Wednesday, Feb. 7, 2007

Open Forum: Impact of Purple Line goes beyond golf course

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Four letters

I am concerned about Sen. Brian Frosh’s comment that a light rail through our neighborhood would only affect golfers who could easily afford to let the trains ‘‘play through” (‘‘Purple Line supporters push light rail,” Jan. 31 article).

I have never played golf and am not a member of any county club. I know, however, that a light rail through my neighborhood would degrade the quality of life for many more than country club members, and would threaten the safety of our children and others who use the trail.

While I don’t live directly on the trail, our children play there and I am concerned about accidents should a train run through what is our No. 1 play space. My husband and I commute to the Metro via the trail; we hike, bike and set up lemonade stands on the trail. In short, it is an important part of our lives and is one of the reasons we choose to live here.

I believe there are transportation alternatives better than light rail that won’t degrade the trail or our quality of life.

Amy Kostant, Chevy Chase

If the Purple Line is built along the Capital Crescent Trail between Bethesda and Silver Spring, then the next logical step is to continue the light rail along the Capital Crescent Trail to River Road⁄Massachusetts Avenue⁄Westbard. After all, the goal of light rail proponents is to continue the light rail to Tyson’s Corner, and where else can it go but down the trail?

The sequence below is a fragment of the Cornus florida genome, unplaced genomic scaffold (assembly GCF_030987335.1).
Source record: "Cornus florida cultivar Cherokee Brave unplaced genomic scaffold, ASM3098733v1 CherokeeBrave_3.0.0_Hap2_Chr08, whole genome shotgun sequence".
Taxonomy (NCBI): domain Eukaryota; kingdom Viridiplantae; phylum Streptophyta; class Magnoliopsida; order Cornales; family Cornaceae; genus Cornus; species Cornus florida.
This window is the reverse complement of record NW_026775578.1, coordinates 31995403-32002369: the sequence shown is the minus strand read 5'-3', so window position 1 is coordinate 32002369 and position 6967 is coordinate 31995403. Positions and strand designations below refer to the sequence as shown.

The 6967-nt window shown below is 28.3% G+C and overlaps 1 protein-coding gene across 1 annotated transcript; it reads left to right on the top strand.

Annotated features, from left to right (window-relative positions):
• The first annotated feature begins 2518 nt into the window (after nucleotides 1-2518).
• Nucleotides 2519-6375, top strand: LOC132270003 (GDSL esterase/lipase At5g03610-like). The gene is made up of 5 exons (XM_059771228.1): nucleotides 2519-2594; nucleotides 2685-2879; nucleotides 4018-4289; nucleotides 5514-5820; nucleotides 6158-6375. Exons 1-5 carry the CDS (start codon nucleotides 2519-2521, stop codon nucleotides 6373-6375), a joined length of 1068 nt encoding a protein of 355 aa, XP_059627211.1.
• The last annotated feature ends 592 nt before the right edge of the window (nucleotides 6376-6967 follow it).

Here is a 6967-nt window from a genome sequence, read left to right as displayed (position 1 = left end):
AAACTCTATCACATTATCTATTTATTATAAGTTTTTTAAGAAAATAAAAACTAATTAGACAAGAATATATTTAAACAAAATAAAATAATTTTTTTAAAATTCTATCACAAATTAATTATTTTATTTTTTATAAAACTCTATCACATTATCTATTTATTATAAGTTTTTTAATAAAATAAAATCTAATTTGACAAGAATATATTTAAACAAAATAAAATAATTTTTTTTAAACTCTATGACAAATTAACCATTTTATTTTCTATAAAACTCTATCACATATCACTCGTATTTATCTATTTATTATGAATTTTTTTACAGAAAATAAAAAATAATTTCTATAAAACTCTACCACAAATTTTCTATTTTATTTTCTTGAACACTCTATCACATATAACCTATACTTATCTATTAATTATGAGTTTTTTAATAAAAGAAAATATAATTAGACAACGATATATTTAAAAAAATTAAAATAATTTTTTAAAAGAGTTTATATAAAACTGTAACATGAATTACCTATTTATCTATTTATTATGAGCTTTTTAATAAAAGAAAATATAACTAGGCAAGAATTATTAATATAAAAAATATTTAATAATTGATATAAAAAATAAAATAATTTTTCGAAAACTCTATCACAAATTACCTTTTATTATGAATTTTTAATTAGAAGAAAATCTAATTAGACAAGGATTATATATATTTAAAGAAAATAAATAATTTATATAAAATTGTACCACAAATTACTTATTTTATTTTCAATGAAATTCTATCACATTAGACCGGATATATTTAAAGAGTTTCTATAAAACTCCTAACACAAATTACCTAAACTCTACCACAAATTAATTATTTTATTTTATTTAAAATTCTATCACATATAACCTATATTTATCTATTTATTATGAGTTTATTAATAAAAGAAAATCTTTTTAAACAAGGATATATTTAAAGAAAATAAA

Will state Sen. Brian Frosh support a light rail to Westbard? Or are the trees and trail more precious in his neighborhood than in ours?

Cynthia Brumfield, Bethesda

Sen. Brian Frosh’s remarks in Annapolis about the Columbia Country Club’s opposition to the Purple Line ignores the tens of thousands of residents who oppose this ill-conceived, not-cost-effective, non-traffic relieving light rail — 8,000 of whom signed petitions opposing a surface transitway on the Capital Crescent Trail.

Frosh’s attempt to perpetuate the myth that opposition is just about the country club and not about the Bethesda, Chevy Chase, Silver Spring Crescent Trail user communities that will be degraded, the thousands of trees that will be destroyed, and the Capital Crescent Trail that will be ruined, is outrageous. He should know better.

Isaac Hantman, Bethesda

The Jan. 31 article on the rally for support of the Purple Line neglected to include that the proposed routes will also negatively impact East Silver Spring and Chevy Chase neighborhoods.

The proposed routes will take an acre of Sligo Creek Park, cross in back of East Silver Spring Elementary School, take more than 200 mature trees, and destroy houses along Thayer Avenue, and bring noise into the surrounding neighborhoods as well as the Capital Crescent Trail.

Light rail routes in other cities go through busy urban areas, not near parks, schools and neighborhoods. It also does not make sense that a route through Colesville Road and University Boulevard was not studied or considered.

On the other hand, the planned Corridor Cities Transitway light rail from Shady Grove Road to Germantown has none of these problems, is cost-effective, will relieve more traffic congestion, reduce more air pollution, reduce more effects of global warming, provide more ridership over longer distances, run at high speeds along Interstate 270, not take land from current homes, is not controversial, has no organized opposition and should have a much higher priority.

Elliot Levine, Silver Spring

The writer is with Silver Spring⁄Thayer Opposed to the Plan, which opposes a Purple Line route that would run along Silver Spring and Thayer avenues.